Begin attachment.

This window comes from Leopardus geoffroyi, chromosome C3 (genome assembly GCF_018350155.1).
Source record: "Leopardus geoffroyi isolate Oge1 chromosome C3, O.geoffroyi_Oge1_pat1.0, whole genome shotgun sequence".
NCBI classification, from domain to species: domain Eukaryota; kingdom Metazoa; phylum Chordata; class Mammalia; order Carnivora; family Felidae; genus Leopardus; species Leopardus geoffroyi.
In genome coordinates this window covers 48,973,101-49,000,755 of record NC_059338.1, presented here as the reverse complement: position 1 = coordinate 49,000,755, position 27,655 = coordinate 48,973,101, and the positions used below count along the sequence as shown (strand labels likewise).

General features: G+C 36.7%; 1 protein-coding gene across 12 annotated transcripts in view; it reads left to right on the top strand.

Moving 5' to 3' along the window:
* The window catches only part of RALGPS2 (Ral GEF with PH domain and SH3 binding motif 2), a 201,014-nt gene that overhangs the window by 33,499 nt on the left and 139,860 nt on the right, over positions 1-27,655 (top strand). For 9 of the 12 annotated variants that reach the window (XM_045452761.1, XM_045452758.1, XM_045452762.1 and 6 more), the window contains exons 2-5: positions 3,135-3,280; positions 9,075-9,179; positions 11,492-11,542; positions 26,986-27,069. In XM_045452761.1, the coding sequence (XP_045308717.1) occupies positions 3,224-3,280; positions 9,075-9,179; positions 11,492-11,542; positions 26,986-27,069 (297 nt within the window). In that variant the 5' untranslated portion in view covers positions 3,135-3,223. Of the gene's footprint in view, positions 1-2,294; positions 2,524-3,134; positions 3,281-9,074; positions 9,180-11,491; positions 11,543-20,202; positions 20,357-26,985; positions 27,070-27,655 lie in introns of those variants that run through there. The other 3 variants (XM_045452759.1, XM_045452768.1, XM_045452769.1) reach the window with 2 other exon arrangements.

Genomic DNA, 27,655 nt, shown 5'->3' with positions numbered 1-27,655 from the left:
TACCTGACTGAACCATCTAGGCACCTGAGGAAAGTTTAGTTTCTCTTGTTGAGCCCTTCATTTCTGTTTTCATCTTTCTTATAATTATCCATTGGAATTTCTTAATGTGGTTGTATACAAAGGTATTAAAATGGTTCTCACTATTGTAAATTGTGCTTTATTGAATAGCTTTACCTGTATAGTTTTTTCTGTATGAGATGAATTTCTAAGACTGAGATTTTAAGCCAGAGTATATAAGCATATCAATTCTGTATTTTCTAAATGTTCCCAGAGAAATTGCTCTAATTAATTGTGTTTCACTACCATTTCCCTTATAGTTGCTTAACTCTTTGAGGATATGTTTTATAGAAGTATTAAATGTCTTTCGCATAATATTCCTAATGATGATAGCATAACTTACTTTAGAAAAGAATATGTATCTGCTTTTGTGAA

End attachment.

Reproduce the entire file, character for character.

This window comes from Leopardus geoffroyi, chromosome C3 (genome assembly GCF_018350155.1).
Source record: "Leopardus geoffroyi isolate Oge1 chromosome C3, O.geoffroyi_Oge1_pat1.0, whole genome shotgun sequence".
NCBI classification, from domain to species: domain Eukaryota; kingdom Metazoa; phylum Chordata; class Mammalia; order Carnivora; family Felidae; genus Leopardus; species Leopardus geoffroyi.
In genome coordinates this window covers 48,973,101-49,000,755 of record NC_059338.1, presented here as the reverse complement: position 1 = coordinate 49,000,755, position 27,655 = coordinate 48,973,101, and the positions used below count along the sequence as shown (strand labels likewise).

General features: G+C 36.7%; 1 protein-coding gene across 12 annotated transcripts in view; it reads left to right on the top strand.

Moving 5' to 3' along the window:
* The window catches only part of RALGPS2 (Ral GEF with PH domain and SH3 binding motif 2), a 201,014-nt gene that overhangs the window by 33,499 nt on the left and 139,860 nt on the right, over positions 1-27,655 (top strand). For 9 of the 12 annotated variants that reach the window (XM_045452761.1, XM_045452758.1, XM_045452762.1 and 6 more), the window contains exons 2-5: positions 3,135-3,280; positions 9,075-9,179; positions 11,492-11,542; positions 26,986-27,069. In XM_045452761.1, the coding sequence (XP_045308717.1) occupies positions 3,224-3,280; positions 9,075-9,179; positions 11,492-11,542; positions 26,986-27,069 (297 nt within the window). In that variant the 5' untranslated portion in view covers positions 3,135-3,223. Of the gene's footprint in view, positions 1-2,294; positions 2,524-3,134; positions 3,281-9,074; positions 9,180-11,491; positions 11,543-20,202; positions 20,357-26,985; positions 27,070-27,655 lie in introns of those variants that run through there. The other 3 variants (XM_045452759.1, XM_045452768.1, XM_045452769.1) reach the window with 2 other exon arrangements.

Genomic DNA, 27,655 nt, shown 5'->3' with positions numbered 1-27,655 from the left:
TACCTGACTGAACCATCTAGGCACCTGAGGAAAGTTTAGTTTCTCTTGTTGAGCCCTTCATTTCTGTTTTCATCTTTCTTATAATTATCCATTGGAATTTCTTAATGTGGTTGTATACAAAGGTATTAAAATGGTTCTCACTATTGTAAATTGTGCTTTATTGAATAGCTTTACCTGTATAGTTTTTTCTGTATGAGATGAATTTCTAAGACTGAGATTTTAAGCCAGAGTATATAAGCATATCAATTCTGTATTTTCTAAATGTTCCCAGAGAAATTGCTCTAATTAATTGTGTTTCACTACCATTTCCCTTATAGTTGCTTAACTCTTTGAGGATATGTTTTATAGAAGTATTAAATGTCTTTCGCATAATATTCCTAATGATGATAGCATAACTTACTTTAGAAAAGAATATGTATCTGCTTTTGTGAA